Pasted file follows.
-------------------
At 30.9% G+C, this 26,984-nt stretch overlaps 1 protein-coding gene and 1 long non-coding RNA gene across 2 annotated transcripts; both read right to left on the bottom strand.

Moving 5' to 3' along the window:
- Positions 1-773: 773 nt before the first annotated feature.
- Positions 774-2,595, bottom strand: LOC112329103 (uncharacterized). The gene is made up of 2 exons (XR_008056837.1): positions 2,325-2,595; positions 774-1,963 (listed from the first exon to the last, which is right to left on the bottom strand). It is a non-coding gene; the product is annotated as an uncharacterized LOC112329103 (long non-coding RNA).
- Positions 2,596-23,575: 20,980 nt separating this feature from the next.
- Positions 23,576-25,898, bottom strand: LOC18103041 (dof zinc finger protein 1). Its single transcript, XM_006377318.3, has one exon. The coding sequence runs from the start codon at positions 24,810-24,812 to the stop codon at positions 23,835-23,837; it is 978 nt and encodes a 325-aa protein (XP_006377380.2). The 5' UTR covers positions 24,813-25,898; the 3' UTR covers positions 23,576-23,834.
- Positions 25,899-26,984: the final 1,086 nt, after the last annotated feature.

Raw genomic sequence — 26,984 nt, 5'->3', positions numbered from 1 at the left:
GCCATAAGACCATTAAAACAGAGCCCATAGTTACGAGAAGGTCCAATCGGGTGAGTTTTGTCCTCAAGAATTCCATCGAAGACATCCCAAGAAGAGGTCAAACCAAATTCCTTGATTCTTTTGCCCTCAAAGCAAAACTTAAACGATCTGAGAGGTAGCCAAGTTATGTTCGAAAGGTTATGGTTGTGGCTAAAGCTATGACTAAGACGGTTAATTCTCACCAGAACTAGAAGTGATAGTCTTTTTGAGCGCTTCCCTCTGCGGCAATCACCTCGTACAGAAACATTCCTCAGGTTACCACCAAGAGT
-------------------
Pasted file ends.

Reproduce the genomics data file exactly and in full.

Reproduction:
At 30.9% G+C, this 26,984-nt stretch overlaps 1 protein-coding gene and 1 long non-coding RNA gene across 2 annotated transcripts; both read right to left on the bottom strand.

Moving 5' to 3' along the window:
- Positions 1-773: 773 nt before the first annotated feature.
- Positions 774-2,595, bottom strand: LOC112329103 (uncharacterized). The gene is made up of 2 exons (XR_008056837.1): positions 2,325-2,595; positions 774-1,963 (listed from the first exon to the last, which is right to left on the bottom strand). It is a non-coding gene; the product is annotated as an uncharacterized LOC112329103 (long non-coding RNA).
- Positions 2,596-23,575: 20,980 nt separating this feature from the next.
- Positions 23,576-25,898, bottom strand: LOC18103041 (dof zinc finger protein 1). Its single transcript, XM_006377318.3, has one exon. The coding sequence runs from the start codon at positions 24,810-24,812 to the stop codon at positions 23,835-23,837; it is 978 nt and encodes a 325-aa protein (XP_006377380.2). The 5' UTR covers positions 24,813-25,898; the 3' UTR covers positions 23,576-23,834.
- Positions 25,899-26,984: the final 1,086 nt, after the last annotated feature.

Raw genomic sequence — 26,984 nt, 5'->3', positions numbered from 1 at the left:
GCCATAAGACCATTAAAACAGAGCCCATAGTTACGAGAAGGTCCAATCGGGTGAGTTTTGTCCTCAAGAATTCCATCGAAGACATCCCAAGAAGAGGTCAAACCAAATTCCTTGATTCTTTTGCCCTCAAAGCAAAACTTAAACGATCTGAGAGGTAGCCAAGTTATGTTCGAAAGGTTATGGTTGTGGCTAAAGCTATGACTAAGACGGTTAATTCTCACCAGAACTAGAAGTGATAGTCTTTTTGAGCGCTTCCCTCTGCGGCAATCACCTCGTACAGAAACATTCCTCAGGTTACCACCAAGAGT